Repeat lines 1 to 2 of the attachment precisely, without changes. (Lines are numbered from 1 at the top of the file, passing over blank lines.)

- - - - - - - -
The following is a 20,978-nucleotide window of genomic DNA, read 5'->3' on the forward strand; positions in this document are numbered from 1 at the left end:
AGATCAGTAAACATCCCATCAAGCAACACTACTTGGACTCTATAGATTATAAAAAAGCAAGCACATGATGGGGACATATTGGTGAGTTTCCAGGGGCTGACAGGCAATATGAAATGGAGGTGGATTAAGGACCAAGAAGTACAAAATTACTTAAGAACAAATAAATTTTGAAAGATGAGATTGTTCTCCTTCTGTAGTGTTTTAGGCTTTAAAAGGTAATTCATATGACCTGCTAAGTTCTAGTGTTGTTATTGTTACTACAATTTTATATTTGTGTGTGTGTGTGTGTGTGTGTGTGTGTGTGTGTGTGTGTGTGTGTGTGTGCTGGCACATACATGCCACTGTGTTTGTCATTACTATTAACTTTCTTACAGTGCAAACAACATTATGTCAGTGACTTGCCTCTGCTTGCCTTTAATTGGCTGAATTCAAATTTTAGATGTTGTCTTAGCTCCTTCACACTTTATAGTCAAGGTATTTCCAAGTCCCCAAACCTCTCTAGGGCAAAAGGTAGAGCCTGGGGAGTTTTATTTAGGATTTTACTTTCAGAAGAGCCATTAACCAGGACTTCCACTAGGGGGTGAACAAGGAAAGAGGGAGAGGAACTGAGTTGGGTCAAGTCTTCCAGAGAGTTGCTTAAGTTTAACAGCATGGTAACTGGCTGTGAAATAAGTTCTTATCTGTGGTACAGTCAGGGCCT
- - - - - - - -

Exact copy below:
The following is a 20,978-nucleotide window of genomic DNA, read 5'->3' on the forward strand; positions in this document are numbered from 1 at the left end:
AGATCAGTAAACATCCCATCAAGCAACACTACTTGGACTCTATAGATTATAAAAAAGCAAGCACATGATGGGGACATATTGGTGAGTTTCCAGGGGCTGACAGGCAATATGAAATGGAGGTGGATTAAGGACCAAGAAGTACAAAATTACTTAAGAACAAATAAATTTTGAAAGATGAGATTGTTCTCCTTCTGTAGTGTTTTAGGCTTTAAAAGGTAATTCATATGACCTGCTAAGTTCTAGTGTTGTTATTGTTACTACAATTTTATATTTGTGTGTGTGTGTGTGTGTGTGTGTGTGTGTGTGTGTGTGTGTGTGTGTGTGCTGGCACATACATGCCACTGTGTTTGTCATTACTATTAACTTTCTTACAGTGCAAACAACATTATGTCAGTGACTTGCCTCTGCTTGCCTTTAATTGGCTGAATTCAAATTTTAGATGTTGTCTTAGCTCCTTCACACTTTATAGTCAAGGTATTTCCAAGTCCCCAAACCTCTCTAGGGCAAAAGGTAGAGCCTGGGGAGTTTTATTTAGGATTTTACTTTCAGAAGAGCCATTAACCAGGACTTCCACTAGGGGGTGAACAAGGAAAGAGGGAGAGGAACTGAGTTGGGTCAAGTCTTCCAGAGAGTTGCTTAAGTTTAACAGCATGGTAACTGGCTGTGAAATAAGTTCTTATCTGTGGTACAGTCAGGGCCT